NLRB Decision Places Limits on Non-Disparagement Provisions in Severance Agreements

Katherine M. Flett

By Katherine M. Flett

severance agreementAuthored by Katherine M. Flett with assistance from Kristina M. Stevenson, contributor

Non-disparagement clauses have historically been a common element of severance agreements and aim to protect an employer’s name from negative commentary by a former employee to others. The severance agreement is a contract that outlines the compensation and benefits an employee will receive in exchange for the release of any and all employee claims against the employer arising out of the employment relationship.

Confidentiality clauses limiting an employee’s right to disclose the terms of a severance agreement have also been a common element of severance agreements.

A recent National Labor Relations Board (NLRB) decision has placed a warning sign on all employment severance agreements. Retroactively, the NLRB’s decision in McLaren Macomb may invalidate non-disparagement and confidentiality clauses in severance agreements both before and after February 21, 2023. Generally, employers are now prohibited from proffering severance agreements that require non-supervisory employees to broadly waive their rights under Section 7 of the National Labor Relations Act (NLRA) in exchange for severance benefits.

Under the NLRA, Section 7 and Section 8(a)(1) work together to protect an employee’s right to unionize, assist labor organizations, and engage in concerted activities. Employers may not interfere with the Section 7 rights of their employees. To assist in understanding how non-disparagement and confidentiality clauses interfere with Section 7 rights, NLRB General Counsel Jennifer Abruzzo issued a memorandum providing guidance for the applicability of the McLaren Macomb decision.

Five Major Takeaways from the McLaren Macomb Decision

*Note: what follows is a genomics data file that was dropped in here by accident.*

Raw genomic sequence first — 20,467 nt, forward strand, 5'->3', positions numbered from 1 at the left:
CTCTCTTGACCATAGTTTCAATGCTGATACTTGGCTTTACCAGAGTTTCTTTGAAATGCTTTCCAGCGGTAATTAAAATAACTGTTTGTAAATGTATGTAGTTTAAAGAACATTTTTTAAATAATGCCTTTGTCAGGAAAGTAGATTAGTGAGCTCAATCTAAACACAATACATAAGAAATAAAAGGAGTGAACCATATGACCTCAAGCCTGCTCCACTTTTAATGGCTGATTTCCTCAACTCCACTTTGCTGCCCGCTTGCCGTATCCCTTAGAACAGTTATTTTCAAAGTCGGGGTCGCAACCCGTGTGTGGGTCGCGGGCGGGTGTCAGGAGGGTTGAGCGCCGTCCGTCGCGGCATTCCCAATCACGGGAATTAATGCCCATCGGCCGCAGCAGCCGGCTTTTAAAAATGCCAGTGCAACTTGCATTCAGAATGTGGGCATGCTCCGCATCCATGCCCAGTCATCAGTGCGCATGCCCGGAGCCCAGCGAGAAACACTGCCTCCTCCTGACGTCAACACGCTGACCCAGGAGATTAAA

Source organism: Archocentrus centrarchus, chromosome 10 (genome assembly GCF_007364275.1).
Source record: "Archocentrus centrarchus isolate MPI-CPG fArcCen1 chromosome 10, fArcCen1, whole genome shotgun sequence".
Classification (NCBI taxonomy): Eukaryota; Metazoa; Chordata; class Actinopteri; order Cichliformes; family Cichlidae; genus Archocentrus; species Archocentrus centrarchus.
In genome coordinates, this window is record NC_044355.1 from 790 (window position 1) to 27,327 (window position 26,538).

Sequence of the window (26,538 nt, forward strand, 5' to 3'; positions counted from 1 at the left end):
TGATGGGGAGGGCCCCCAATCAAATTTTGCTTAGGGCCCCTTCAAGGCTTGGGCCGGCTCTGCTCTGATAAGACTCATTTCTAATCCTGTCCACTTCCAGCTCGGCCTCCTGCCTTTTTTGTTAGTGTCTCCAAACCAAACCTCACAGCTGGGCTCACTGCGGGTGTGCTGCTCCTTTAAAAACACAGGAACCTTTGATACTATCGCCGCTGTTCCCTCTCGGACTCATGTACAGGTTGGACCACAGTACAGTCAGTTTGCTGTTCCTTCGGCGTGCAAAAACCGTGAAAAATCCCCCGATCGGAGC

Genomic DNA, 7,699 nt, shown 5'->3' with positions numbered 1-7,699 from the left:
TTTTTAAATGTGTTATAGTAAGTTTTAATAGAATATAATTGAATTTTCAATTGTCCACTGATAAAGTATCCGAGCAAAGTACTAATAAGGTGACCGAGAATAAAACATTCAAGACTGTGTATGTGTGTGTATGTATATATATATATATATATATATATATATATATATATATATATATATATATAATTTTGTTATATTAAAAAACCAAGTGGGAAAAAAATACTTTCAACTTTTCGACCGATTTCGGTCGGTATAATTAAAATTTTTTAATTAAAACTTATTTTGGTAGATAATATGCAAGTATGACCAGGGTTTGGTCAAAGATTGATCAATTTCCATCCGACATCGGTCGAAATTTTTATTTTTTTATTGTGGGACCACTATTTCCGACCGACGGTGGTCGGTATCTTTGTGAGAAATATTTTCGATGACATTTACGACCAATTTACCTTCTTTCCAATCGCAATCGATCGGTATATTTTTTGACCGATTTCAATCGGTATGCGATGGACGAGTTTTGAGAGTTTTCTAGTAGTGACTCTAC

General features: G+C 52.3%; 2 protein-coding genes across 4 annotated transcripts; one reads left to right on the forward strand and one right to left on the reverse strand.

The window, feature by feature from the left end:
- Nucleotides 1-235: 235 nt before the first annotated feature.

• Overly broad non-disparagement and confidentiality agreements that limit an employee’s right to engage with and assist other employees are unlawful. Additionally, employers may not limit employee access to unions, the NLRB, judicial or legislative forums, the media, or other third parties.
  • Severance agreements are not banned altogether. Instead, the confidentiality and non-disparagement provisions included in severance agreements must now be narrowly tailored. For example:
    1. Confidentiality clauses may be lawful if they are narrowly tailored to the dissemination of trade secret information for a period of time justified by legitimate business needs.
    2. Non-disparagement clauses may be lawful if they are narrowly tailored to employee statements about the employer that meet the definition of defamation and are “disloyal, reckless, or maliciously untrue.”
  • An employee does not have to sign a severance agreement to render the employer’s conduct unlawful. Proffering a severance agreement with overly broad provisions is sufficient to violate the NLRA.
  • Including disclaimer language in a severance agreement is not a catch-all solution. An employer may still be liable if a severance agreement includes provisions that are inconsistent with the exercise of Section 7 rights.
  • Only unionized and non-unionized employees that do not hold supervisory roles are impacted. Severance agreements with supervisors are not impacted by this decision unless the supervisor is being terminated because he is engaging in prohibited Section 7 and 8(a)(1) on behalf of the employer.

Provided this change in the landscape of severance agreements, employers should proceed with caution and contact an attorney to make necessary changes to ensure their severance agreements are lawful.

Posted by Attorney Katherine M. Flett and Kristina M. Stevenson.  Flett is a member of the litigation team whose primary focus is on assisting clients in business litigation, employment law, real estate, insurance defense, and bankruptcy matters. Stevenson, law clerk, is a student at Saint Louis University School of Law and a graduate of  Saint Louis University.

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